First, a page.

Sedition - Thoughtcrime? 4 replies

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masked_marsoe VIP Member

Heaven's gonna burn your eyes

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16th April 2005

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#1 11 years ago

Sedition, an outdated suppression of free speech, or an essential tool in building national unity and pride?

WikipediaPut simply, sedition is the stirring up of rebellion against the government in power.

And in law (Crimes Act 1961 of New Zealand; Section 81):

Spoiler: Show
81tab.gifSeditious offences defined (1)tab.gifA seditious intention is an intention— (a)tab.gifTo bring into hatred or contempt, or to excite disaffection against, Her Majesty, or the Government of New Zealand, or the administration of justice; or (b)tab.gifTo incite the public or any persons or any class of persons to attempt to procure otherwise than by lawful means the alteration of any matter affecting the Constitution, laws, or Government of New Zealand; or (c)tab.gifTo incite, procure, or encourage violence, lawlessness, or disorder; or (d)tab.gifTo incite, procure, or encourage the commission of any offence that is prejudicial to the public safety or to the maintenance of public order; or (e)tab.gifTo excite such hostility or ill will between different classes of persons as may endanger the public safety. (2)tab.gifWithout limiting any other legal justification, excuse, or defence available to any person charged with any offence, it is hereby declared that no one shall be deemed to have a seditious intention only because he intends in good faith— (a)tab.gifTo show that Her Majesty has been misled or mistaken in her measures; or (b)tab.gifTo point out errors or defects in the Government or Constitution of New Zealand, or in the administration of justice; or to incite the public or any persons or any class of persons to attempt to procure by lawful means the alteration of any matter affecting the Constitution, laws, or Government of New Zealand; or (c)tab.gifTo point out, with a view to their removal, matters producing or having a tendency to produce feelings of hostility or ill will between different classes of persons. (3)tab.gifA seditious conspiracy is an agreement between 2 or more persons to carry into execution any seditious intention. (4)tab.gifFor the purposes of sections 83 to 85 of this Act,— To publish means to communicate to the public or to any person or persons, whether in writing, or orally, or by any representation, or by any means of reproduction whatsoever: Statement includes words, writing, pictures, or any significant expression or representation whatsoever; and also includes any reproduction, by any means whatsoever, of any statement.

Sedition laws are still active in many nations in the West; New Zealand will be abolishing its laws probably by the end of the year, I'm predicting a near-absolute majority.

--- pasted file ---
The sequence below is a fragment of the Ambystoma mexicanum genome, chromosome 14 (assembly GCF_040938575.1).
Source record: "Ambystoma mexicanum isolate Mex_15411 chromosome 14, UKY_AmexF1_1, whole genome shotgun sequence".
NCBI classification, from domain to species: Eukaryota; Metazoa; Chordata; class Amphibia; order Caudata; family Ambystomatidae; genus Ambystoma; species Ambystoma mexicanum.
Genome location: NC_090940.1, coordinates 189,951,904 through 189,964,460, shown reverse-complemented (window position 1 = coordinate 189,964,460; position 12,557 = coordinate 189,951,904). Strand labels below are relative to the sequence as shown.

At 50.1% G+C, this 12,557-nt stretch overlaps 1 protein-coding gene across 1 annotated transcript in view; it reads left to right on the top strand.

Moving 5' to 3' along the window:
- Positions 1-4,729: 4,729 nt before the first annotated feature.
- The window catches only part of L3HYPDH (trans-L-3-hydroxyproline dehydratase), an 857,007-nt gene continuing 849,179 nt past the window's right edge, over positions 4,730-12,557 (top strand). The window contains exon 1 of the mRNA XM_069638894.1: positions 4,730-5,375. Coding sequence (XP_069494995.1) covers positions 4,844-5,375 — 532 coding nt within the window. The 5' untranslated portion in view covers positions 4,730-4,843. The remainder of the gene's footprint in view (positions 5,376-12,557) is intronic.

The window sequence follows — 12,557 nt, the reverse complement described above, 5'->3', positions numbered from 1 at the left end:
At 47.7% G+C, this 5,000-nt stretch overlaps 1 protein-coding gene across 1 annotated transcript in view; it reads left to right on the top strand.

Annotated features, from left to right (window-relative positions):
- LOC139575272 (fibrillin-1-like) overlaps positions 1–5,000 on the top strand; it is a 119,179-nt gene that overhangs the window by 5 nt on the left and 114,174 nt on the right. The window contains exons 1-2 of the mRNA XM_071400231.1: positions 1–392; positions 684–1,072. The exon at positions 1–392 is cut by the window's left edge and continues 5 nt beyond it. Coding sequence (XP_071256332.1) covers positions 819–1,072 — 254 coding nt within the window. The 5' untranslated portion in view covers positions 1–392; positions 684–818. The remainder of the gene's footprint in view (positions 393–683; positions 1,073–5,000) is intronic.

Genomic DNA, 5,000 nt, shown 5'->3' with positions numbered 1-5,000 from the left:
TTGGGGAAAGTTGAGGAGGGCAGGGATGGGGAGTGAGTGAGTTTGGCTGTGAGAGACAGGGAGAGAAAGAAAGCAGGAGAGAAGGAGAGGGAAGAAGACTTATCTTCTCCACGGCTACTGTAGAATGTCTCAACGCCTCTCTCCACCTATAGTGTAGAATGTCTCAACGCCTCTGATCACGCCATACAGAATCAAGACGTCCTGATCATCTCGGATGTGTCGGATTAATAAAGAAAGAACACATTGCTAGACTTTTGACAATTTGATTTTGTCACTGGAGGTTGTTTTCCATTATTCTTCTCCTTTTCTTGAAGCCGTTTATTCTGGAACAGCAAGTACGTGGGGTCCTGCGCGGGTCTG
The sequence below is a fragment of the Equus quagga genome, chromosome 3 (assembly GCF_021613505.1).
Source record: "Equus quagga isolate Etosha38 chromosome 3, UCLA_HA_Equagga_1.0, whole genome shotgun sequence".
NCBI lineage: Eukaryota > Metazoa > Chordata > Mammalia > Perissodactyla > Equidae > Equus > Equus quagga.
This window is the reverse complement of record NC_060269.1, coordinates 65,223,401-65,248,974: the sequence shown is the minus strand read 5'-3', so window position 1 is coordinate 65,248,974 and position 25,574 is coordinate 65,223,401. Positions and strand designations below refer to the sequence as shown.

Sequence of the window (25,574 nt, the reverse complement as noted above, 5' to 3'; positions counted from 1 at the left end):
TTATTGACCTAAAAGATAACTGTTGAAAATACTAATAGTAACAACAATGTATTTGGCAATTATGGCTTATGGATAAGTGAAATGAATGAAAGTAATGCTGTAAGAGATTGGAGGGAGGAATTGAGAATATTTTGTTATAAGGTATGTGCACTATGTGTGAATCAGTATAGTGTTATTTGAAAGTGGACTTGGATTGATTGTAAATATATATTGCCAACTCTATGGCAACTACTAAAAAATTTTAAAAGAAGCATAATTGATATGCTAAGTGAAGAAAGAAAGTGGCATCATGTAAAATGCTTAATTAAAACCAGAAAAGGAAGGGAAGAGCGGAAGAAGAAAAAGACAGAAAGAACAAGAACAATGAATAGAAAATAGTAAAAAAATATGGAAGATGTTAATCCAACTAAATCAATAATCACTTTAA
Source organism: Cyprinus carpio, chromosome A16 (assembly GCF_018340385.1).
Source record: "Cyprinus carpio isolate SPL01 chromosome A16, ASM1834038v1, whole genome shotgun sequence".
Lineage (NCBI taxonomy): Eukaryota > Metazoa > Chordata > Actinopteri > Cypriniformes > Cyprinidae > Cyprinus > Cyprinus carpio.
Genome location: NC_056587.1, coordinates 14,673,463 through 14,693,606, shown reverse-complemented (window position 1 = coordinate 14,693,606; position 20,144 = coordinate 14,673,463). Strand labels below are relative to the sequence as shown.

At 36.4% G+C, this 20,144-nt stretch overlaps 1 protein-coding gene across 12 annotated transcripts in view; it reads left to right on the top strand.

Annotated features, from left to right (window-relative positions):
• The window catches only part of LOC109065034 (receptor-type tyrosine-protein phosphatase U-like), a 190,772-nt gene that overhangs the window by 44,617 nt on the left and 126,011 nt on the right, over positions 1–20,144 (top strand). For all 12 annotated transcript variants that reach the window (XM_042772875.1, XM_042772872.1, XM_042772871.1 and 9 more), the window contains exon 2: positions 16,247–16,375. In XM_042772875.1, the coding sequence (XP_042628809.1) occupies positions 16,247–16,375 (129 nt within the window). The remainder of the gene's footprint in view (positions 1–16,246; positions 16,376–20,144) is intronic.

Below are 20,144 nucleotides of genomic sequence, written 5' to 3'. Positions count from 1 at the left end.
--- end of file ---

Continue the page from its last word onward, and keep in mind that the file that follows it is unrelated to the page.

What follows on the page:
However, Australia recently re-introduced its sedition laws in 2005 as part of a range of anti-terrorism laws.

And here in lies the issue for modern sedition. It becomes possible, even predictable that ordinary people to be jailed for thoughtcrimes, related to terrorism or not. Sedition is more than just war-time censorship, it is the expansion of crimethink.




Hellknight1993

I don't spend enough time here

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11th May 2009

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#2 11 years ago
masked_marsoe;3715980Sedition, an outdated suppression of free speech, or an essential tool in building national unity and pride?

We just used to call it anarchy! :nodding:




Nemmerle Forum Mod

Voice of joy and sunshine

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26th May 2003

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#3 11 years ago

I would have thought sedition to be an essential element of democracy.




Guest

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#4 11 years ago

In theory Sedition is only supposed to cover LYING to try to incite rebellion, and I think such a law makes perfect sense. But yeah I agree with the previous posts that speaking out against the government should never be a crime unless somehow it endangers someone(I can't think of a scenario where this would be the case)




Locomotor

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#5 11 years ago

Good thread Marcel, just what I needed. :)

That is some genuinely amusing reading. There have been measures in the US of the same variety, such as the Seditions Act(s) over the centuries and decades. I forgot when the most reason one was, doesn't really matter.Governments anywhere, whether totalitarian or "democratically" elected, never really tolerate much of this.

NemmerleI would have thought sedition to be an essential element of democracy.[/QUOTE] Real democracy, correct. But if you look at any political power structures functioning today, you know how much real democracy they tolerate. Some more than others of course. [QUOTE=masked_marsoe]However, Australia recently re-introduced its sedition laws in 2005 as part of a range of anti-terrorism laws.

That's terrible! I'm presently curious about the status of such "national security" measures in the US.